Mary Lincoln rates pretty poorly and drags down her husband to 7th place in the best “power couple” category. In the First Ladies’ ranks she comes in at a lowly 31st, but in previous years has been in last place.

Number one in six out of 10 categories is Eleanor Roosevelt. She was also the longest serving First Lady.

Dolley Madison ranks as 4th best First Lady but I’d personally like to recognise her as the First Lady with the most jolly name. Here is a picture of Dolley who was First Lady from 1809-1817. I think she looks pretty jolly too:

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Michelle Obama joined the rankings the last time this survey was conducted (in 2014). She does well, ranking 5th overall, and also tops the list of First Lady who ‘most effectively managed family life while in office’.

Only two women have been married to a President and the mother of a President: Abigail Adams and Barbara Bush. Abigail Adams (FLOTUS of the 2nd POTUS) also tops the rankings for Integrity and Value to the President, placing 2nd overall to Mrs Roosevelt.

Jackie Kennedy takes 3rd place overall and wins out in the categories of Being a White House Steward and Public Image.

Hilary Clinton came in 6th place in the 2014 survey but she tops the rank in one very topical category…… First Lady most capable of being President!

 

C is for Caucusing

Feeling topical this morning, I have been dittering around on the internet – and dipping in and out of my much loved Historical Thesaurus of the the Oxford English Dictionary – wondering if the word caucus originated in the States. Caucus, and in particular the -ing form (gerund or participle? maybe depends on the usage?) sounds like an old sort of word. It makes me think of wassailing, and I don’t think that’s only because caucus rhymes with raucous.

It seemed to me there would be a bit of history out there about caucusing and caucuses, but what I came across instead was the perfect literary use of caucusing that I am a) only sad I hadn’t remembered myself from reading the book, and b) delighted with because it pretty much summed up some of the electoral craziness that has been going on over here for months.

I refer, of course, to Alice’s Adventures in Wonderland and in particular, to this:

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Chapter 3 of Lewis Carroll’s famous novel (first published in 1863)  is called A Caucus-Race and a Long Tale, and here is the pertinent text:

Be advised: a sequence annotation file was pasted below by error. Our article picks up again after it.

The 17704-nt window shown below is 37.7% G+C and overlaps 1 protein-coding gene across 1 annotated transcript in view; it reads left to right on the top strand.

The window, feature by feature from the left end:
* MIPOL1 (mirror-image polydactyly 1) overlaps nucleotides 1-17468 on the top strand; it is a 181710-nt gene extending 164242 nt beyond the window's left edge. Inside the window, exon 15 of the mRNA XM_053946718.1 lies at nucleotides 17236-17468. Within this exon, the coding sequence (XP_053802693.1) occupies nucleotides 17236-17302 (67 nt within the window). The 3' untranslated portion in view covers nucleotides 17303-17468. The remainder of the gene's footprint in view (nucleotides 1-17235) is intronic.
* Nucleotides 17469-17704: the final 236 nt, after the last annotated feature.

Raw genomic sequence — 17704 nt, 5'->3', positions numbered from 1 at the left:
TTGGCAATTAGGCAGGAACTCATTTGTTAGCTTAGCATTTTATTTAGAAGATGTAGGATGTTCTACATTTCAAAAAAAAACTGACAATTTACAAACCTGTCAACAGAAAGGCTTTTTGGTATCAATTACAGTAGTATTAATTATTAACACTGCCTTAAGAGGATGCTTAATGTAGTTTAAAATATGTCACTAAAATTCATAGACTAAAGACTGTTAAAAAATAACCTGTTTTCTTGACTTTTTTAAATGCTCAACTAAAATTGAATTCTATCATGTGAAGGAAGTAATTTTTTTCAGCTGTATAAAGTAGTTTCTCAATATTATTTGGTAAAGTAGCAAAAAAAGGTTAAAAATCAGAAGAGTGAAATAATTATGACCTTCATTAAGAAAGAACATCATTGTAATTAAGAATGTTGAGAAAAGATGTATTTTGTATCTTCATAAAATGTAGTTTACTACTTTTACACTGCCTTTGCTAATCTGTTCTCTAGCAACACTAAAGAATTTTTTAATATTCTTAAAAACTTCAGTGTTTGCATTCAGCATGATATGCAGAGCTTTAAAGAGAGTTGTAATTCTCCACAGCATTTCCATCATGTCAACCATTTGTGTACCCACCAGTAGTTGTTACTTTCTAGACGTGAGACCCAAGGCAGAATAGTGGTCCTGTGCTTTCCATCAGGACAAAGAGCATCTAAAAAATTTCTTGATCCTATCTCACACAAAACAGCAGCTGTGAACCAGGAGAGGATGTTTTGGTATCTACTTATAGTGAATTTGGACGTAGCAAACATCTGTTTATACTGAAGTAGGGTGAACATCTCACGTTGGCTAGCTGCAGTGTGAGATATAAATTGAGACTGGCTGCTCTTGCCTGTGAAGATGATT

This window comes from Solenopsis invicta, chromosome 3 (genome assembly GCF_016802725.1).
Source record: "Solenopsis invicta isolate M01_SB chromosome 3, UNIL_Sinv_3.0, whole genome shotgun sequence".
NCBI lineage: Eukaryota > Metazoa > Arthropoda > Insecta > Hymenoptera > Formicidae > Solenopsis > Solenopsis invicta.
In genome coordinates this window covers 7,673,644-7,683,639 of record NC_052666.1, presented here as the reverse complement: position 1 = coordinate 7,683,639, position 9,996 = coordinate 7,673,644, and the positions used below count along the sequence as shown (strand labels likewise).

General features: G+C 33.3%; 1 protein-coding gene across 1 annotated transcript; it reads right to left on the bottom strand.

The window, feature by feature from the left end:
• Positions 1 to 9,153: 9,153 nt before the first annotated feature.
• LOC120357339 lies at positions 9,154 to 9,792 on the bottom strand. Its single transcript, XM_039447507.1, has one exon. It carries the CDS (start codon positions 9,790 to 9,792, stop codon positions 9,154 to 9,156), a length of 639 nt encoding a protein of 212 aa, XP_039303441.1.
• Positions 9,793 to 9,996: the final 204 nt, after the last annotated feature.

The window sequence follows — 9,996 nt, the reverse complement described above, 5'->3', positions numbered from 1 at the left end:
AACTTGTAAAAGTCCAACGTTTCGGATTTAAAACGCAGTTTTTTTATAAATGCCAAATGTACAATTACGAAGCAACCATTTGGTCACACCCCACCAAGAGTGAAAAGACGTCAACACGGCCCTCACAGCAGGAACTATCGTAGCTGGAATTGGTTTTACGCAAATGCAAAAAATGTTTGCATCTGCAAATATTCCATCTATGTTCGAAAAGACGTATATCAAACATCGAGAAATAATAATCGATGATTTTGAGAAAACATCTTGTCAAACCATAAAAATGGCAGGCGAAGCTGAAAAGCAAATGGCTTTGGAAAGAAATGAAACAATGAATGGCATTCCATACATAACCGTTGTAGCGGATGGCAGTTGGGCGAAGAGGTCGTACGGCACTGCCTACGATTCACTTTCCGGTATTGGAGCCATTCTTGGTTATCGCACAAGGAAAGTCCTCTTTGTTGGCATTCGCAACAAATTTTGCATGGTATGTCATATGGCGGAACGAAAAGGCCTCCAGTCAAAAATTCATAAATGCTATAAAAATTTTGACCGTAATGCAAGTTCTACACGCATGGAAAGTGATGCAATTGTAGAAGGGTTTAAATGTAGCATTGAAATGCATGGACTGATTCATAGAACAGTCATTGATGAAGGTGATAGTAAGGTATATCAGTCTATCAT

“What is a Caucus-race?” said Alice; not that she much wanted to know, but the Dodo had paused as if it thought that somebody ought to speak, and no one else seemed inclined to say anything.

“Why,” said the Dodo, “the best way to explain it is to do it.” (And, as you might like to try the thing yourself, some winter-day, I will tell you how the Dodo managed it.)

First it marked out a race-course, in a sort of circle, (“the exact shape doesn’t matter,” it said,) and then all the party were placed along the course, here and there. There was no “One, two, three, and away!”, but they began running when they liked, and left off when they liked, so that it was not easy to know when the race was over. However, when they had been running half an hour or so, and were quite dry again, the Dodo suddenly called out “The race is over!”, and they all crowded round it, panting, and asking, “But who has won?”

This question the Dodo could not answer without a great deal of thought, and it sat for a long time with one finger pressed upon its forehead (the position in which you usually see Shakespeare, in the pictures of him), while the rest waited in silence. At last the Dodo said, “Everybody has won, and all must have prizes.”

Particularly given the close results in the Democrat caucus last night, it seems to me that Alice might have grown up and turned into Hillary Clinton and that Bernie Sanders could be The Lory, who also takes part in the Dodo’s race and claims superiority over Alice because he’s older than she is. No? Just a thought.